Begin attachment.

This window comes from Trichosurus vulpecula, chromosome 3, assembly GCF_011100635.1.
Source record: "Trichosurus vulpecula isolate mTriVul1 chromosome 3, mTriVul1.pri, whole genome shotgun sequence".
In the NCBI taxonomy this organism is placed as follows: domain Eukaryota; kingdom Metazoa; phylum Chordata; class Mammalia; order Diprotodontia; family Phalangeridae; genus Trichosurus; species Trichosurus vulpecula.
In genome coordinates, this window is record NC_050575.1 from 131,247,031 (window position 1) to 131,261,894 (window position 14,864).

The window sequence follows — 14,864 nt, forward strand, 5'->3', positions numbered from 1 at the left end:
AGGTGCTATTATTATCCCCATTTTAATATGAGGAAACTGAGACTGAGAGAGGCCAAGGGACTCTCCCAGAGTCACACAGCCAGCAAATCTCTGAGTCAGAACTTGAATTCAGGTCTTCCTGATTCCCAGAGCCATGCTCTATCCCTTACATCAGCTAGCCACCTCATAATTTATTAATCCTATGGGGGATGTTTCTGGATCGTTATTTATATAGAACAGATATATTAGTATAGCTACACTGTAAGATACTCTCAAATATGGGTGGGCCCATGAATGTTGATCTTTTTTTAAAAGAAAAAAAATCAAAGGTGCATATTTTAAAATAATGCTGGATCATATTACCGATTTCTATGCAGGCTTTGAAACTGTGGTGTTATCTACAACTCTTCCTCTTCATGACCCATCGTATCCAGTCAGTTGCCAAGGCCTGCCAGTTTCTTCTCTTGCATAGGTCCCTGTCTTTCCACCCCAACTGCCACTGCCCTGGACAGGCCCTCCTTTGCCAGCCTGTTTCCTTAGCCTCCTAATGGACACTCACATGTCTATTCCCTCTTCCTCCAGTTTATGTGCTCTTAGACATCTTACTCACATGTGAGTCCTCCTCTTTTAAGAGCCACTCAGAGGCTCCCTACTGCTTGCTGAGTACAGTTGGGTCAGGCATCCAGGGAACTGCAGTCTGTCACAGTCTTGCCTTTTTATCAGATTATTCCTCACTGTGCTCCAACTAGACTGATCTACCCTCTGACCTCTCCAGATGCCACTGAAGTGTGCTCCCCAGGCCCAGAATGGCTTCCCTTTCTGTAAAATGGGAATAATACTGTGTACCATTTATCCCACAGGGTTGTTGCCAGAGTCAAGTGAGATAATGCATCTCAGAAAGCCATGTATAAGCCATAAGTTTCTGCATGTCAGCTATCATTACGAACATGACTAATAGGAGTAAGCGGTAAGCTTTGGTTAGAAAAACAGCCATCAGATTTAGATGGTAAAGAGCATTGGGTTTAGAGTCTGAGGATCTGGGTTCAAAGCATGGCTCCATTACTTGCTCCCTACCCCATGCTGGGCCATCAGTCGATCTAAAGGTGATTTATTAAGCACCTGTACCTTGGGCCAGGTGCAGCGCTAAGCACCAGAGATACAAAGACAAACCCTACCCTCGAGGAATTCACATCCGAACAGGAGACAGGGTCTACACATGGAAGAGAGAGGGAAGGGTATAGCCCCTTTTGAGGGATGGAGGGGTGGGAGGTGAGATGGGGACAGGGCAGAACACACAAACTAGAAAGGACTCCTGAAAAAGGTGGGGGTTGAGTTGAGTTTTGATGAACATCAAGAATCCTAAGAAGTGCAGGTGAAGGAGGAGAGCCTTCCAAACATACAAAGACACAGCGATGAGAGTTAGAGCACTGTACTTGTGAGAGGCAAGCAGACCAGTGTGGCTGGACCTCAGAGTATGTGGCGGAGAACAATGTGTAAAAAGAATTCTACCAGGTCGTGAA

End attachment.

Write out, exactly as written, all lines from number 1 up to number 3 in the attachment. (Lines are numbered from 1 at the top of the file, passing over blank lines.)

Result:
This window comes from Trichosurus vulpecula, chromosome 3, assembly GCF_011100635.1.
Source record: "Trichosurus vulpecula isolate mTriVul1 chromosome 3, mTriVul1.pri, whole genome shotgun sequence".
In the NCBI taxonomy this organism is placed as follows: domain Eukaryota; kingdom Metazoa; phylum Chordata; class Mammalia; order Diprotodontia; family Phalangeridae; genus Trichosurus; species Trichosurus vulpecula.